Tommy won 17 letters in five sports—football, basketball, baseball, track and tennis—a record that will never be approached. On the football field he ambled with a little limp, a result of a childhood fall from an uncle's shoulders. Instead of hurting his athleticism, Tommy—and most opponents—agreed that one leg being about an inch shorter than the other helped him.

IN A 1937 game at Honolulu Stadium against Denver, as Tommy remembered, UH had fourth down and forever on its 10-yard line. Tommy was to punt when he thought he spotted an opening, and decided to run instead. “;But the opening closed, so I reversed field, circled back through the end zone and ran up the left sideline for a first down at about midfield. We ran out the clock from there and preserved a one- or two-point victory.”; (Actually one, the score was 7-6.)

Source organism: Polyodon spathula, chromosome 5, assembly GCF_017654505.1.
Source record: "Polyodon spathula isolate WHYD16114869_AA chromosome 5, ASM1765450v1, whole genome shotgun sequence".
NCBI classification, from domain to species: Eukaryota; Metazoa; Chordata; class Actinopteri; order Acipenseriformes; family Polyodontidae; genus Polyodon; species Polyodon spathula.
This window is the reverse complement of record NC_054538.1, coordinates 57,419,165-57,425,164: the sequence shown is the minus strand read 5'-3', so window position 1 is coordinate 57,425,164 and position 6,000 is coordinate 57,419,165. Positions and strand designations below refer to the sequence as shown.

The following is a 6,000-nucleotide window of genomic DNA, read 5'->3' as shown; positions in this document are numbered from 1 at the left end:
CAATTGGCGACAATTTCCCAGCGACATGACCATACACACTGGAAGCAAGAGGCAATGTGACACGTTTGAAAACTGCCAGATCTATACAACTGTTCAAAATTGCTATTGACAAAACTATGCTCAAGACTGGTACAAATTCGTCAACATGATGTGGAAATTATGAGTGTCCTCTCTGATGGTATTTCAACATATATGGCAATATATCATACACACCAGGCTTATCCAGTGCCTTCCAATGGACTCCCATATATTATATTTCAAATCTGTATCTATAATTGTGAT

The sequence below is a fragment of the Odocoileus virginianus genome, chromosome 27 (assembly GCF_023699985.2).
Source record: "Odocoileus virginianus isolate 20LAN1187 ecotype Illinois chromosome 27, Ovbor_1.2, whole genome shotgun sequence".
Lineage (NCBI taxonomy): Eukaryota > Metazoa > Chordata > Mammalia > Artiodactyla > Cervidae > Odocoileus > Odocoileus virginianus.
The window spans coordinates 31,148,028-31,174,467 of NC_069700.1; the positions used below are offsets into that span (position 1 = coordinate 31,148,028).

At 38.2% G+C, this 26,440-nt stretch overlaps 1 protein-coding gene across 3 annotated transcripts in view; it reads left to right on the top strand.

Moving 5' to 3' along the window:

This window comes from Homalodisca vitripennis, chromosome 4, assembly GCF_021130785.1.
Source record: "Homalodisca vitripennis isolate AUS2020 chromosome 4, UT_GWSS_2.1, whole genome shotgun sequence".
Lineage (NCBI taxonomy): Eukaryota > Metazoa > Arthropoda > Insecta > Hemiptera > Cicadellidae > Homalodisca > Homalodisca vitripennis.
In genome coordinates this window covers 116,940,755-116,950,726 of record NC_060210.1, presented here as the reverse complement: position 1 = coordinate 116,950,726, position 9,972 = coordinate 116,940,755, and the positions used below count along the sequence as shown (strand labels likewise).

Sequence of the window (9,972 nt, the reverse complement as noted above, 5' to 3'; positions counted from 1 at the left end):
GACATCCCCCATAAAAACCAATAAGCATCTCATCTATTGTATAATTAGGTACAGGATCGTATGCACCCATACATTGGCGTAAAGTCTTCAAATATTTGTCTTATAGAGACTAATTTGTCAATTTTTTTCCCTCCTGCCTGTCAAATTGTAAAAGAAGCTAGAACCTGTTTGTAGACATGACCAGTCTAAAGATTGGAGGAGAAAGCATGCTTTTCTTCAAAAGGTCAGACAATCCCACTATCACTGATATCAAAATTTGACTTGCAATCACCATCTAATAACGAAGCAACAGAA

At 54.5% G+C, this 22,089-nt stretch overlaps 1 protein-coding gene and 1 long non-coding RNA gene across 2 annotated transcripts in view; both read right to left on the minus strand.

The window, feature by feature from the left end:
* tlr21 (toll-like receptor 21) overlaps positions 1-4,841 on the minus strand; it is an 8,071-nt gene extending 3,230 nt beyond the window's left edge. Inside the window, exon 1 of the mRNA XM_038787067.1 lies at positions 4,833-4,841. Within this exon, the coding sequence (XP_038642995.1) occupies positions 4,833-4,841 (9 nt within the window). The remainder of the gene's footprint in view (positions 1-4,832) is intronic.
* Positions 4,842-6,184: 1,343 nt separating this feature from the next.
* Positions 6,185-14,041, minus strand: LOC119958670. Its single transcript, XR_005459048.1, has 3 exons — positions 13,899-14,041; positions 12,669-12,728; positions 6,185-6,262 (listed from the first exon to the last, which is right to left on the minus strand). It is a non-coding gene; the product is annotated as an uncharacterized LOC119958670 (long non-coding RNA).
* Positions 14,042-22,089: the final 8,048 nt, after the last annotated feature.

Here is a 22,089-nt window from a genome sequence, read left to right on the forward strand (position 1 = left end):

All Denver players reputedly had a shot at tackling Tommy on that run. Some had two.

His gridiron exploits caught the attention of famed sportswriter Grantland Rice, who named Tommy to the Board of Football All-America team. He was the first Hawaii player ever honored with an All-America accolade.

He hung a nickname on Tommy: “;Grass Shack.”;

Rice may have thought he was doing something nice, and son Tom said Tommy didn't care about the moniker one way or the other. But it was all wrong for Tommy, as it implied of a lazy life under the tropical sun.

To those who played with and for him, or worked with him or wrote about him, Tommy was the polar opposite.

He spoke softly and always to the point, but his quiet manner covered a core of energy. You could almost feel his mind cutting to the chase, hunting for a way to solve the problem at hand, searching for a way to win.